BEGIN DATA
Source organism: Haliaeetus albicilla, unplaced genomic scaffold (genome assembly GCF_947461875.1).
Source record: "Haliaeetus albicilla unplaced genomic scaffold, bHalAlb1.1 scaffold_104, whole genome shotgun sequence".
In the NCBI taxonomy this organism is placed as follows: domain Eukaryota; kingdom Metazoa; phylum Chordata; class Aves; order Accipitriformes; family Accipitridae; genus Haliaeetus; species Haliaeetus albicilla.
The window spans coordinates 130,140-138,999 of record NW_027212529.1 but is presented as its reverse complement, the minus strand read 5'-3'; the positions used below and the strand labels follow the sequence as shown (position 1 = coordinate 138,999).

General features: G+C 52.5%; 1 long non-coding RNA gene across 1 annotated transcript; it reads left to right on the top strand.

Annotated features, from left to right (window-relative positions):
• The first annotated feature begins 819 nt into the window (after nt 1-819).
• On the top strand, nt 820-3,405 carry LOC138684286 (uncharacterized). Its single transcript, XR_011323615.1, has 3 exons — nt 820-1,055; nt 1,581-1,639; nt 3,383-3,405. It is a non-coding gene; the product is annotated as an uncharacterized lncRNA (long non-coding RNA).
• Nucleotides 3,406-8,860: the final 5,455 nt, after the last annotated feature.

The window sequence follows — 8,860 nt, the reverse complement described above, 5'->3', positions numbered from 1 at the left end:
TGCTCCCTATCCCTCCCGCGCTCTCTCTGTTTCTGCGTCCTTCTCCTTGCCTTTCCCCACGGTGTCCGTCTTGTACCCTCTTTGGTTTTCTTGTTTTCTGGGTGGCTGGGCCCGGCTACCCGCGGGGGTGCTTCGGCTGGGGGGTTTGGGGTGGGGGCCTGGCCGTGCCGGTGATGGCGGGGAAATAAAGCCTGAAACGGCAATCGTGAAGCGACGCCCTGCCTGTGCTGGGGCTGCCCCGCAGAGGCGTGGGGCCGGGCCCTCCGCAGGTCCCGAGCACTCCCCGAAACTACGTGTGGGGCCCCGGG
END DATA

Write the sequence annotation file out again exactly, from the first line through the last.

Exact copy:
Source organism: Haliaeetus albicilla, unplaced genomic scaffold (genome assembly GCF_947461875.1).
Source record: "Haliaeetus albicilla unplaced genomic scaffold, bHalAlb1.1 scaffold_104, whole genome shotgun sequence".
In the NCBI taxonomy this organism is placed as follows: domain Eukaryota; kingdom Metazoa; phylum Chordata; class Aves; order Accipitriformes; family Accipitridae; genus Haliaeetus; species Haliaeetus albicilla.
The window spans coordinates 130,140-138,999 of record NW_027212529.1 but is presented as its reverse complement, the minus strand read 5'-3'; the positions used below and the strand labels follow the sequence as shown (position 1 = coordinate 138,999).

General features: G+C 52.5%; 1 long non-coding RNA gene across 1 annotated transcript; it reads left to right on the top strand.

Annotated features, from left to right (window-relative positions):
• The first annotated feature begins 819 nt into the window (after nt 1-819).
• On the top strand, nt 820-3,405 carry LOC138684286 (uncharacterized). Its single transcript, XR_011323615.1, has 3 exons — nt 820-1,055; nt 1,581-1,639; nt 3,383-3,405. It is a non-coding gene; the product is annotated as an uncharacterized lncRNA (long non-coding RNA).
• Nucleotides 3,406-8,860: the final 5,455 nt, after the last annotated feature.

The window sequence follows — 8,860 nt, the reverse complement described above, 5'->3', positions numbered from 1 at the left end:
TGCTCCCTATCCCTCCCGCGCTCTCTCTGTTTCTGCGTCCTTCTCCTTGCCTTTCCCCACGGTGTCCGTCTTGTACCCTCTTTGGTTTTCTTGTTTTCTGGGTGGCTGGGCCCGGCTACCCGCGGGGGTGCTTCGGCTGGGGGGTTTGGGGTGGGGGCCTGGCCGTGCCGGTGATGGCGGGGAAATAAAGCCTGAAACGGCAATCGTGAAGCGACGCCCTGCCTGTGCTGGGGCTGCCCCGCAGAGGCGTGGGGCCGGGCCCTCCGCAGGTCCCGAGCACTCCCCGAAACTACGTGTGGGGCCCCGGG